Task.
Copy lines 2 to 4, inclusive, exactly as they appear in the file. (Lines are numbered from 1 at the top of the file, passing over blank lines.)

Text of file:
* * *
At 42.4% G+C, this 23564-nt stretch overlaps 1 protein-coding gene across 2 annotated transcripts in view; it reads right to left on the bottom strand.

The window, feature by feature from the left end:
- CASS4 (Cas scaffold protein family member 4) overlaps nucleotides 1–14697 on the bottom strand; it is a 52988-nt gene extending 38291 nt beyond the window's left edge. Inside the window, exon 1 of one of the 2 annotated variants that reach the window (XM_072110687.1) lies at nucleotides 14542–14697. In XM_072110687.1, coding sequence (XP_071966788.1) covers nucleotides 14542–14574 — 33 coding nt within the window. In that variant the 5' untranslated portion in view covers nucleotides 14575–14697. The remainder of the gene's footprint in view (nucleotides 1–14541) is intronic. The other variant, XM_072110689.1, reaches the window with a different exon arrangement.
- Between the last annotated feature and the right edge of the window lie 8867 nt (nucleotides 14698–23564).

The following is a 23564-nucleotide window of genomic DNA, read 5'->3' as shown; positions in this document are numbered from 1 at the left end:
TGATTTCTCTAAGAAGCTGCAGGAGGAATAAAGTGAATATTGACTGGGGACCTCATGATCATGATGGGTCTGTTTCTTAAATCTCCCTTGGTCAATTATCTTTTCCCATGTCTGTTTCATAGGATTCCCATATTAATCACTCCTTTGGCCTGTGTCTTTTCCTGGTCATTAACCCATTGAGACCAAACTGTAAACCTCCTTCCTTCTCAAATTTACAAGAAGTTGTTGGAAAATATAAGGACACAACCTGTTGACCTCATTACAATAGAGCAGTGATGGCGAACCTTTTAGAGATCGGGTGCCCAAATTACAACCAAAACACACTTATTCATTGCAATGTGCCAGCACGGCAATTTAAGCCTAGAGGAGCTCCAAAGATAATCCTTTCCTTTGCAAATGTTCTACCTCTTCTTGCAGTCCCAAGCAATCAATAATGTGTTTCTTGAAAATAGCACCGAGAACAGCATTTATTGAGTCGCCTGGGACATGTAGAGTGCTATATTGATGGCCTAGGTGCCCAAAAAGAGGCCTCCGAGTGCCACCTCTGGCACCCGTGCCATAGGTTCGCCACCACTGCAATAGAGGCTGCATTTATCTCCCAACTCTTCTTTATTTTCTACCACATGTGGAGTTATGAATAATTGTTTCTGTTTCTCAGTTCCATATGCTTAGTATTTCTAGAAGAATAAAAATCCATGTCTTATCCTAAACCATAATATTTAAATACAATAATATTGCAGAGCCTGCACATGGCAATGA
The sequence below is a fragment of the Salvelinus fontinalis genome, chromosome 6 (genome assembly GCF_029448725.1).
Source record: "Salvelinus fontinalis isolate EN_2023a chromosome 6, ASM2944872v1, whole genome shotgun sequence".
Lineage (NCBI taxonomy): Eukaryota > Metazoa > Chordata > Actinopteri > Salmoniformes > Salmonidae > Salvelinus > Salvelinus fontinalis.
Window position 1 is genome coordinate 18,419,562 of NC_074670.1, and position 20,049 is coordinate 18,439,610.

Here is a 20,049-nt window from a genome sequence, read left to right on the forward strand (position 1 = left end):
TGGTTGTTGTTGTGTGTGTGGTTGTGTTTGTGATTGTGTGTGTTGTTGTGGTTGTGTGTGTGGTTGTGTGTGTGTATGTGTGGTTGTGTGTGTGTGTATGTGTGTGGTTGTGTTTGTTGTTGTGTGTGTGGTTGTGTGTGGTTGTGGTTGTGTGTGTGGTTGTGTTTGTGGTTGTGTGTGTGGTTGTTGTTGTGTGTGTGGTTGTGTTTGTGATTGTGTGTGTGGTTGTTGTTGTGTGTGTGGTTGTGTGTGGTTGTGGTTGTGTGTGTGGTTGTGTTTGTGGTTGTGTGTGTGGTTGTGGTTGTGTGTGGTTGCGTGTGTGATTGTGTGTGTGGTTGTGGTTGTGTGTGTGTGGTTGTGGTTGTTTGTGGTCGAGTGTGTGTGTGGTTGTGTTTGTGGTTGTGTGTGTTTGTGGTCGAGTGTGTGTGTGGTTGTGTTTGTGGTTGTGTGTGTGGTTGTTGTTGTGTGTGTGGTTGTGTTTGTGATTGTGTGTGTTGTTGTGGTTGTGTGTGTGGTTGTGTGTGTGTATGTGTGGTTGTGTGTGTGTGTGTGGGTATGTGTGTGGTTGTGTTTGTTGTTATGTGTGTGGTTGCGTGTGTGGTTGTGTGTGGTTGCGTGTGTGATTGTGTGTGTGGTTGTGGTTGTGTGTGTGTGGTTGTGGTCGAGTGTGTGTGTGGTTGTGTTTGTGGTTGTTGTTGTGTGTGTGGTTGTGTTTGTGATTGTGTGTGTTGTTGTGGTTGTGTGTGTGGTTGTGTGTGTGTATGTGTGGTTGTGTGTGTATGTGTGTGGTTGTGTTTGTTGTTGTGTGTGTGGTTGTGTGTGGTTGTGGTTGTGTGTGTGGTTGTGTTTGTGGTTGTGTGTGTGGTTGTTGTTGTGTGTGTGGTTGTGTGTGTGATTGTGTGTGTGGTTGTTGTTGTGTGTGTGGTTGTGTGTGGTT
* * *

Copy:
The window, feature by feature from the left end:
- CASS4 (Cas scaffold protein family member 4) overlaps nucleotides 1–14697 on the bottom strand; it is a 52988-nt gene extending 38291 nt beyond the window's left edge. Inside the window, exon 1 of one of the 2 annotated variants that reach the window (XM_072110687.1) lies at nucleotides 14542–14697. In XM_072110687.1, coding sequence (XP_071966788.1) covers nucleotides 14542–14574 — 33 coding nt within the window. In that variant the 5' untranslated portion in view covers nucleotides 14575–14697. The remainder of the gene's footprint in view (nucleotides 1–14541) is intronic. The other variant, XM_072110689.1, reaches the window with a different exon arrangement.
- Between the last annotated feature and the right edge of the window lie 8867 nt (nucleotides 14698–23564).